Author: Kiyomi de Zoysa

Profiles of adaptation: Japan

Source(s): World Resources Institute
Mount Fuji during autumn in Japan.
Sean Pavone/Shutterstock

The Adaptation Action Coalition’s (AAC) Country Profiles showcase members' efforts in domestic and international adaptation. They aim to highlight recent initiatives, policies, research and programs to share informative examples of how adaptation plans and commitments are being implemented around the world.

Japan is a country that confronts a wide array of natural hazards — from earthquakes and tsunamis to frequent typhoons, deadly heatwaves and landslides. But the country has also been proactive in boosting its resiliency to these disasters. The world has a lot to learn from its experiences.

Japan’s National Climate Change Adaptation Act

The Climate Change Adaptation Act enacted in 2018 provides the country’s legal foundation for adaptation measures. It mandated the establishment of Japan’s Climate Change Adaptation Plan, to be monitored and updated every five years.

In October 2021, the Japanese cabinet approved the revised Climate Change Adaptation Plan. The Japanese government then submitted to the UNFCCC its adaptation communication, outlining the latest impacts of climate change and expanding its adaptation intentions to areas such as disaster risk reduction, agriculture and health. The plan includes strategies for: coordinating and collaborating adaptation policies across relevant ministries; developing climate research, an information infrastructure and disseminating climate information; implementing localized adaptation measures; improving public awareness;  promoting adaptation action in business sector; and providing aid for climate change adaptation in developing countries.

In addition, the revised plan includes a total of 66 Key Performance Indicators (KPIs) for sectoral and fundamental measures to monitor the progress of each measure. The Plan, Do, Check, Act  (PDCA) approach has been introduced to manage the progress of the plan, specifically by using these KPIs and following up each year to manage the progress of short-term measures implemented by ministries and agencies. The relevant ministries collect a wide range of indicator data, while the Climate Change Adaptation Promotion Council monitors progress of medium- and long-term adaptation measures every five years.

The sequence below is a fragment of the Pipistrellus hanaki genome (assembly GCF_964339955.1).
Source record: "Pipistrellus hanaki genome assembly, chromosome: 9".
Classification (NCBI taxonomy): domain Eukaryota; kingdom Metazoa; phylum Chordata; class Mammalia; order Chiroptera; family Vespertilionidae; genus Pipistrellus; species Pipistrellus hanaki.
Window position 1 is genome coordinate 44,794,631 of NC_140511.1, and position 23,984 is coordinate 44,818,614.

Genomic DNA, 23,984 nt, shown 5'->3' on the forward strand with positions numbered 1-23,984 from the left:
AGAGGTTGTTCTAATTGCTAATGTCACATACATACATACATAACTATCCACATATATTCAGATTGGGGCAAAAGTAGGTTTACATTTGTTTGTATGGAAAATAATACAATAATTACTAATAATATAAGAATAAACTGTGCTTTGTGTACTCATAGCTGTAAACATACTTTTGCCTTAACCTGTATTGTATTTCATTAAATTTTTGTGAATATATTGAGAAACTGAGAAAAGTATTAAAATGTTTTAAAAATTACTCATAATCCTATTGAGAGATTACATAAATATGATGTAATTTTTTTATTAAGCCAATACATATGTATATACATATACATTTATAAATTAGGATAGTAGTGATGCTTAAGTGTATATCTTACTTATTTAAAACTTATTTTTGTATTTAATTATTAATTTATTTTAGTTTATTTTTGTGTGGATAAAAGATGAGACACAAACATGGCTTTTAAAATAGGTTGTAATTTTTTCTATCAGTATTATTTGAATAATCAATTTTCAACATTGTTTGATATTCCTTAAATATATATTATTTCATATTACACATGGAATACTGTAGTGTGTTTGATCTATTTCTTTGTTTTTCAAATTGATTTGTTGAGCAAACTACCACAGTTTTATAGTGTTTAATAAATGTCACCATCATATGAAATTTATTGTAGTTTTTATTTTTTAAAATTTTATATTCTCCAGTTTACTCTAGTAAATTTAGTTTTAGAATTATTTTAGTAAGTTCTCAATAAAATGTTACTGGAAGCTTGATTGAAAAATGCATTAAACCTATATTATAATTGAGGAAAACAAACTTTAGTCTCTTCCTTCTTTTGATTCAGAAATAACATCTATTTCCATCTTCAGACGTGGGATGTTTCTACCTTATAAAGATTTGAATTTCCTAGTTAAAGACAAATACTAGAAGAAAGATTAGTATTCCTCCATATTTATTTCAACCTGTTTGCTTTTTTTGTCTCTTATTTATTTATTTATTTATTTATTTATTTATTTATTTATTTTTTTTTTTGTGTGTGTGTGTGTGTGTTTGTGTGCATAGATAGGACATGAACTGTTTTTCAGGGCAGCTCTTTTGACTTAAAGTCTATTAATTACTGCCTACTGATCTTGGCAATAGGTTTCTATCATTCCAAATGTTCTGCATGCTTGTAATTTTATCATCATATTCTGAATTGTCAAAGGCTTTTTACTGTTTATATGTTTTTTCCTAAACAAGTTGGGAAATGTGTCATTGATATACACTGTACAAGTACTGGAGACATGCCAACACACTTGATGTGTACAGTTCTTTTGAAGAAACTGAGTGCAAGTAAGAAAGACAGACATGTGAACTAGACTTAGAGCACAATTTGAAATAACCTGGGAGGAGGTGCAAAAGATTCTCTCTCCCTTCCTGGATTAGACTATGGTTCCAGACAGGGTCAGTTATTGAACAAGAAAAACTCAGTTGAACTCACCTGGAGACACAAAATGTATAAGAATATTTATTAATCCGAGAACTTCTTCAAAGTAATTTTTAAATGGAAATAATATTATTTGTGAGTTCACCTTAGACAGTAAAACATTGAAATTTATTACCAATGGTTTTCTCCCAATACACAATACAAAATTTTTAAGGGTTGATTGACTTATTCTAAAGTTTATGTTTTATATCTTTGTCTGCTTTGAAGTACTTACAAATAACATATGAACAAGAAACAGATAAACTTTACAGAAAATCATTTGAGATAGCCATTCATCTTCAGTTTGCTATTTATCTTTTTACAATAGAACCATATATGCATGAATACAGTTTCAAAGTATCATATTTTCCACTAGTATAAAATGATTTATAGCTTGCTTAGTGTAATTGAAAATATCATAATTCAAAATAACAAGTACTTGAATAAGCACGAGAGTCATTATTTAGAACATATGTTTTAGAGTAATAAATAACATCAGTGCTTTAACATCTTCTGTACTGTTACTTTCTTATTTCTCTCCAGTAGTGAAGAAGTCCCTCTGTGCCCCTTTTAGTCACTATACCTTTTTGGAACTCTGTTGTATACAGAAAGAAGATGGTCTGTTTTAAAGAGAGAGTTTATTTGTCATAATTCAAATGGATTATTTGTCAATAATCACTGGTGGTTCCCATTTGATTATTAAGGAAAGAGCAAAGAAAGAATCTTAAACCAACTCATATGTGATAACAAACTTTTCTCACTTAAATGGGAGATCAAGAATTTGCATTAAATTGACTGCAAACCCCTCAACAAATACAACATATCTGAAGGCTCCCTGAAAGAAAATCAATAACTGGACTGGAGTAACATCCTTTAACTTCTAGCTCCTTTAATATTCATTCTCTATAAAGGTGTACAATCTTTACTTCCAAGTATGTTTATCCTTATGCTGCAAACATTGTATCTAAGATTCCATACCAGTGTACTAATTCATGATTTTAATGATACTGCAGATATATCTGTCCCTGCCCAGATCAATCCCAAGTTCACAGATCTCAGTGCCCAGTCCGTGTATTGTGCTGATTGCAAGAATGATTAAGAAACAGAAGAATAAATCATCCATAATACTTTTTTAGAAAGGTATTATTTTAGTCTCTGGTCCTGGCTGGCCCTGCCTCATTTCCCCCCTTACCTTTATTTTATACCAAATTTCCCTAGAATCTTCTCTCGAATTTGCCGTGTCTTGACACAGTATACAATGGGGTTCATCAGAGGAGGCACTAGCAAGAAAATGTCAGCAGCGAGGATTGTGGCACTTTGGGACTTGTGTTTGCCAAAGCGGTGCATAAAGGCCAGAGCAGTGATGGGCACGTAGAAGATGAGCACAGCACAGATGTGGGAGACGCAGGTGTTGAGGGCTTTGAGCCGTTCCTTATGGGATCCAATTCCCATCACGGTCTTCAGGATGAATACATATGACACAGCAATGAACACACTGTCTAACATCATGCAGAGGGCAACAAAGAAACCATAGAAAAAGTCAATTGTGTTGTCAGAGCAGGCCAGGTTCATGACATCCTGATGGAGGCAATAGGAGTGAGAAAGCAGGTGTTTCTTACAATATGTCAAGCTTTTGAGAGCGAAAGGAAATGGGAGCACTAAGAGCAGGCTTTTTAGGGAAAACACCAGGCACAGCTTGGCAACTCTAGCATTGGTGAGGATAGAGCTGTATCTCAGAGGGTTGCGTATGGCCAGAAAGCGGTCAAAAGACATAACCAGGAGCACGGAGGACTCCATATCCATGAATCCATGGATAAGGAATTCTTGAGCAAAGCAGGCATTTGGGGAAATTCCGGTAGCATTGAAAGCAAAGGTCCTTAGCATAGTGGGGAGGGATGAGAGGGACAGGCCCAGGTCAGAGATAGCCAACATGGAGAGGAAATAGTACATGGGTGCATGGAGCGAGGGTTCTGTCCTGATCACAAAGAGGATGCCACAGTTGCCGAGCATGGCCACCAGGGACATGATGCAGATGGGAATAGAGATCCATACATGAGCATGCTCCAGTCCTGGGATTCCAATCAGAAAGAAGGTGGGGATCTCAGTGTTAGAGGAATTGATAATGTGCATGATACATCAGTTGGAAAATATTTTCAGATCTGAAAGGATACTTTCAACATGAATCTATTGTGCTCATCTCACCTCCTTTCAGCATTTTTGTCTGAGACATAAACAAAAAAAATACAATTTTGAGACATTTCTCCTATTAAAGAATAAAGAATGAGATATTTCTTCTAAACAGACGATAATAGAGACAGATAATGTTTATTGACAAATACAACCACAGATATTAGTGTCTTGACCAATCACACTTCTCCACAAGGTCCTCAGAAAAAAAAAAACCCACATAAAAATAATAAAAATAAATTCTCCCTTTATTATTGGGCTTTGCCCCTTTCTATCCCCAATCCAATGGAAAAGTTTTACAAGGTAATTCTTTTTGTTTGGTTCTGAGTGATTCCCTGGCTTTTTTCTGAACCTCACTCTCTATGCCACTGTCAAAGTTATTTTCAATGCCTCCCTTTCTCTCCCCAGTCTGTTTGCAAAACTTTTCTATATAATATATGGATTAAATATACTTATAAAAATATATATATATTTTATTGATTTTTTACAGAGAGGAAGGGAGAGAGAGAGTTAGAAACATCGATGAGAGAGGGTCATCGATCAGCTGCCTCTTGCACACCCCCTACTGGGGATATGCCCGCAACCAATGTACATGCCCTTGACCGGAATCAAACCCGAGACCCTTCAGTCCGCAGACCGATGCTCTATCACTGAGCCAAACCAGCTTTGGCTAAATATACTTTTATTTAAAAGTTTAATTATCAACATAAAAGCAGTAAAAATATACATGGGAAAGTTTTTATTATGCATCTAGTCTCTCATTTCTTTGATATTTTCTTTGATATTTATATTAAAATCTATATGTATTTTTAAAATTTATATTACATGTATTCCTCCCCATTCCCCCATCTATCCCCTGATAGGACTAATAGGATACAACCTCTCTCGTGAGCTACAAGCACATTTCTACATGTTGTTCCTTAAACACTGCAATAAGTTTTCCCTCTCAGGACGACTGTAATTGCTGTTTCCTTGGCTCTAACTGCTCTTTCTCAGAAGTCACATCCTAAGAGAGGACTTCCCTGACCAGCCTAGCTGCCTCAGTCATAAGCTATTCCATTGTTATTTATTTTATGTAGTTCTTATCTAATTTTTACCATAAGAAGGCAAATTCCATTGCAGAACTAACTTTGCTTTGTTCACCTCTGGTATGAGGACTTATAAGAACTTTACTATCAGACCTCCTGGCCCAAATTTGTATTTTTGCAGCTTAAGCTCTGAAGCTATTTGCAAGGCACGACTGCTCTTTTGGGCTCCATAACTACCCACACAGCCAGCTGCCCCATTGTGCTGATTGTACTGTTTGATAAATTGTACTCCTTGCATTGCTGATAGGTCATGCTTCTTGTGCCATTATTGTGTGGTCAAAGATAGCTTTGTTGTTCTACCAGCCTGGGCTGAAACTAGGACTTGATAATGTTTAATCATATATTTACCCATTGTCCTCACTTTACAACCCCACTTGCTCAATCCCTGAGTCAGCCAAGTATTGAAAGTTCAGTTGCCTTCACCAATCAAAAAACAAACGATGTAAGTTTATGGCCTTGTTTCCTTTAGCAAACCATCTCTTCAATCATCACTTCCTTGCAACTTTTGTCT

Local and National Actions for Implementing Adaptation

In addition to national legislation, Japan is working to implement adaptation in several ways. Domestically, Local Climate Change Adaptation Centers at the municipal and prefectural levels play important roles to support locally led adaptation. These centers collect and provide climate information to businesses and residents and incorporate local knowledge and capacity building into their plans. As of April 2022, there are active centers in 38 out of 47 prefectures.

In recent years, the Ministry of Environment (MOE) and the Ministry of Economy, Trade, and Industry (METI) have ramped up support for private sector investments and innovative startups that help to manage climate risks. METI has identified seven promising areas where Japanese companies can contribute on an international scale through adaptation businesses: resilient infrastructure against natural disasters; sustainable energy supply; food security and agricultural production; health and sanitation; climate monitoring and early warning; secure resources and sustainable water supply; and climate change finance. In line with these areas, a collection of good practices on climate change adaptation was compiled in February 2022 by the Ministry of Economy, Trade, and Industry (METI). METI promotes adaptation business initiatives by sharing and showcasing good practices of Japanese adaptation business at seminars in Japan and abroad.